School of Graduate Studies

School of Graduate Studies
School of Graduate Studies

Yulei Zhao

Ph.D candidate, Pathology & Molecular Medicine

Yulei Zhao

Yulei Zhao at the CIHR Poster Competition of the Canadian Student Health Research Forum, Winnipeg June 4th, 2015

Conquering Drug Resistance in Cancer Patients

by Marielle Hawkes, ​July 2015

“The most exciting part about research is what you don’t know and the potential to find out something new”, said Yulei Zhao when speaking about her current PhD research work with the Department of Pathology and Molecular Medicine at Queen’s University. Yulei is currently researching human resistance to anti-tubulin drugs, which are widely used for the clinical chemotherapy treatment of various cancers. For example, 30-68% of related cancer patients have an intrinsic resistance to Taxol, one of the most commonly-used clinical anti-tubulin drugs, and 70-80% of the patients develop an acquired resistance over the course of the treatment. Resistance, whether it is intrinsic or acquired, always results in failure of the treatment. This is a significant issue because, despite the treatments, the cancer will reoccur and contribute to the high mortality rates of cancer patients. Identifying the molecules that are involved in anti-tubulin drugs resistance may be the key to solving resistance issues.

Before starting at Queen’s, Yulei studied biomedical engineering. Engineering research can often involve a lot of trial and error when testing a hypothesis, but rarely explores why certain techniques or methods work and why some do not. This type of research always left Yulei with lingering questions, and is one reason why her current project with Dr. Xiaolong Yang appealed to her. Assisting with Dr. Yang’s work allows Yulei to explore in great detail the things she does not know, and wants to discover. Not only is she discovering exactly what molecules cause resistances, but also what exactly inside the cells has produced this difference.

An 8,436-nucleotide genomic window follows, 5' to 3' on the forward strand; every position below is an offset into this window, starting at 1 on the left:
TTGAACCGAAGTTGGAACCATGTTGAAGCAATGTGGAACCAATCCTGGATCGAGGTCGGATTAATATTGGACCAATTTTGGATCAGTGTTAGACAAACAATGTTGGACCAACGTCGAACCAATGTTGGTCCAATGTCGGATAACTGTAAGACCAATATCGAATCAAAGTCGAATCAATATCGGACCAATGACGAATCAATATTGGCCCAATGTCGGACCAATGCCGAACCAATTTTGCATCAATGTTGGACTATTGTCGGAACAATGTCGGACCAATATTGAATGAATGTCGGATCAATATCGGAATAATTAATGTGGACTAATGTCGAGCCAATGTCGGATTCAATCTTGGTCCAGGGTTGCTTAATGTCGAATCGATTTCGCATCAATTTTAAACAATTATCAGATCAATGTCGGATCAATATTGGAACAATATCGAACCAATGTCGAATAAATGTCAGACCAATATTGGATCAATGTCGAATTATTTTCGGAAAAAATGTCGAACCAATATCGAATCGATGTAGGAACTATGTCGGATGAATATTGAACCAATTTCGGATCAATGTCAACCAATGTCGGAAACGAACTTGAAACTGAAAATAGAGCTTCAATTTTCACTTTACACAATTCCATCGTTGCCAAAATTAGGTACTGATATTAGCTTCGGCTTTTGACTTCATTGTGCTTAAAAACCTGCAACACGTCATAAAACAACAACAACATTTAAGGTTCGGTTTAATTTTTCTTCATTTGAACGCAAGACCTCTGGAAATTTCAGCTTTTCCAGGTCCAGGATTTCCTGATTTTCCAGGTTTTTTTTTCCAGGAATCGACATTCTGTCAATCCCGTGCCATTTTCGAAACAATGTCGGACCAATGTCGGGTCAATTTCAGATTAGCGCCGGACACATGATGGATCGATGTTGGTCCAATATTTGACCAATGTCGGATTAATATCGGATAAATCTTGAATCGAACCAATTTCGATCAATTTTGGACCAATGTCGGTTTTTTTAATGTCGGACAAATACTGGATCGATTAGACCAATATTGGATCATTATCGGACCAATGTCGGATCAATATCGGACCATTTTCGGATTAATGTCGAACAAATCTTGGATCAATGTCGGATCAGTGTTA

There are a number of potential uses for Yulei’s research. Drug developers could use her findings as targets in order to design their drugs to treat cancers and conquer drug resistances. There could also be clinical uses for doctors, allowing them to better predict what chemotherapeutic drugs patients would be sensitive to and be able to test for these sensitivities. In both cases, the research findings would facilitate more effective treatment of cancer and eliminate the unnecessary harm to patients caused by unsuccessful treatments. 

Yulei recently competed in the Canadian Institute for Health Research’s (CIHR) national student research poster competition and was awarded a Gold Award for her work. In addition to producing a poster that summarized their work, participants were required to answer questions from a variety of judges. The judges were often not experts in the subject areas that the participants were presenting on, therefore being able to clearly explain and have a broad understanding  of ones works was critical to answering questions.

Having been pursuing her PhD at Queen’s since fall semester of 2011, Yulei is in the last stage of her research and may be nearing the end of her time as a student. After graduation, she hopes to continue with her exploration of the life science world and make research work a life-long career. Coming to Queen’s was Yulei’s first experience traveling outside of China where she grew up. She chose to come to Queen’s after a representative from the university visited her school in China and she attended the seminar about studying in Kingston. Looking to try something new and have an adventure, Yulei applied to Queen’s and was accepted to the Direct PhD program with full sponsorship from Ontario Trillium Scholarship based on her already impressive academic record. She has grown to love Kingston and Queen’s, and particularly likes being able to walk or jog along the waterfront.  

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